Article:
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Microglial dyshomeostasis drives perineuronal net and synaptic loss in a CSF1R+/- mouse model of ALSP, which can be rescued via CSF1R inhibitors.

Abstract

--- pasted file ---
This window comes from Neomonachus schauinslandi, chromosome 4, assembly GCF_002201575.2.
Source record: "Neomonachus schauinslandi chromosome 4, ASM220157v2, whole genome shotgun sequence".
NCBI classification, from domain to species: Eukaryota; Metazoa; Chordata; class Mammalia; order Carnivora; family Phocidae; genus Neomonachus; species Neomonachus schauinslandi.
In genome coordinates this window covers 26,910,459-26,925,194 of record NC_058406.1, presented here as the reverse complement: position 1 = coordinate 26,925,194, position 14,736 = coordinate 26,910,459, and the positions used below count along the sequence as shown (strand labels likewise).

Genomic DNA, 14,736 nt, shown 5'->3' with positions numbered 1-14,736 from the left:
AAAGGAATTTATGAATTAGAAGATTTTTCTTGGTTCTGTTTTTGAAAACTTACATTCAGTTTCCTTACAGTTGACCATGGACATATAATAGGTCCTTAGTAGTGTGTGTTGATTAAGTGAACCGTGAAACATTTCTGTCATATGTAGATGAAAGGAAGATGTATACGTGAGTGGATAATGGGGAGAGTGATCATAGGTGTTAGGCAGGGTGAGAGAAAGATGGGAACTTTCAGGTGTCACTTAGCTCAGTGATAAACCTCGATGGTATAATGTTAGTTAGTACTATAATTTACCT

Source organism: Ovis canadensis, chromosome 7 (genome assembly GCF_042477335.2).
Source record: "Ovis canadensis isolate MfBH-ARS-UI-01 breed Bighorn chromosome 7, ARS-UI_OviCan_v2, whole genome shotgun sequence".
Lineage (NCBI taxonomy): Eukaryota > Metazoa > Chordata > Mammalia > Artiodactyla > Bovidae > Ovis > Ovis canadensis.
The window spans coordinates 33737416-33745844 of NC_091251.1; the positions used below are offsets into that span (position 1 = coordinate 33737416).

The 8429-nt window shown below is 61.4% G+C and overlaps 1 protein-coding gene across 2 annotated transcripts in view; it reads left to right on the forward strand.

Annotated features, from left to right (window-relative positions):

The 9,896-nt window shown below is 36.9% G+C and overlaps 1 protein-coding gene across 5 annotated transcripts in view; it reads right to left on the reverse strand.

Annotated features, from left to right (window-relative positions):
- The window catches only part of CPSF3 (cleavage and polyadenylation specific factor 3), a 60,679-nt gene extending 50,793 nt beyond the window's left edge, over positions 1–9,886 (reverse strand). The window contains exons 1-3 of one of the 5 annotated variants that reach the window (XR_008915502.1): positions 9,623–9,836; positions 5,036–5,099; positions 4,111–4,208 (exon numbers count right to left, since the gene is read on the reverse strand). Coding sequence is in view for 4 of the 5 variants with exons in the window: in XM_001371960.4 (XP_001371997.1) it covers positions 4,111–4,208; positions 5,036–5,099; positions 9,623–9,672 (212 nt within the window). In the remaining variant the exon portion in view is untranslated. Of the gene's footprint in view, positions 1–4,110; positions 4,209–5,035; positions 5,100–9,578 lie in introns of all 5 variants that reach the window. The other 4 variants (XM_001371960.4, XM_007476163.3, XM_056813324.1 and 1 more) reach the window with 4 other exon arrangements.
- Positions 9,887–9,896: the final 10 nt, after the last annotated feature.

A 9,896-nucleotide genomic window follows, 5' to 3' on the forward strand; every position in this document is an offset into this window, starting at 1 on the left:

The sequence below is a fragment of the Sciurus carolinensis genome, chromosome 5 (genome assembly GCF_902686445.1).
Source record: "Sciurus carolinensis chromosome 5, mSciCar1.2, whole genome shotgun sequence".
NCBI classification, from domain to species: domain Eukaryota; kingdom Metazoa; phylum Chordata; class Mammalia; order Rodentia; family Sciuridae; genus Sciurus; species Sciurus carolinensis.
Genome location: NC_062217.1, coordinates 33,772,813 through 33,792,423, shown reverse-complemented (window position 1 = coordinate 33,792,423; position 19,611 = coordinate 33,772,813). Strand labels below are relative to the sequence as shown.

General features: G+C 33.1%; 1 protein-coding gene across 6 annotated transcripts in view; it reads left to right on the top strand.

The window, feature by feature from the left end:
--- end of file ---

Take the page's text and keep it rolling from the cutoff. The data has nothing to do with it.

Adult-onset leukoencephalopathy with axonal spheroids and pigmented glia is an autosomal dominant neurodegenerative disease caused by mutations in colony-stimulating factor 1 receptor (CSF1R). We sought to identify the role of microglial CSF1R haploinsufficiency in mediating pathogenesis. Using an inducible Cx3cr1CreERT2/+-Csf1r+/fl system, we found that postdevelopmental, microglia-specific Csf1r haploinsufficiency resulted in reduced expression of homeostatic microglial markers. This was associated with loss of presynaptic surrogates and the extracellular matrix (ECM) structure perineuronal nets. Similar phenotypes were observed in constitutive global Csf1r haploinsufficient mice and could be reversed/prevented by microglia elimination in adulthood. As microglial elimination is unlikely to be clinically feasible for extended durations, we treated adult CSF1R+/- mice at different disease stages with a microglia-modulating dose of the CSF1R inhibitor PLX5622, which prevented microglial dyshomeostasis along with synaptic- and ECM-related deficits. These data highlight microglial dyshomeostasis as a driver of pathogenesis and show that CSF1R inhibition can mitigate these phenotypes.

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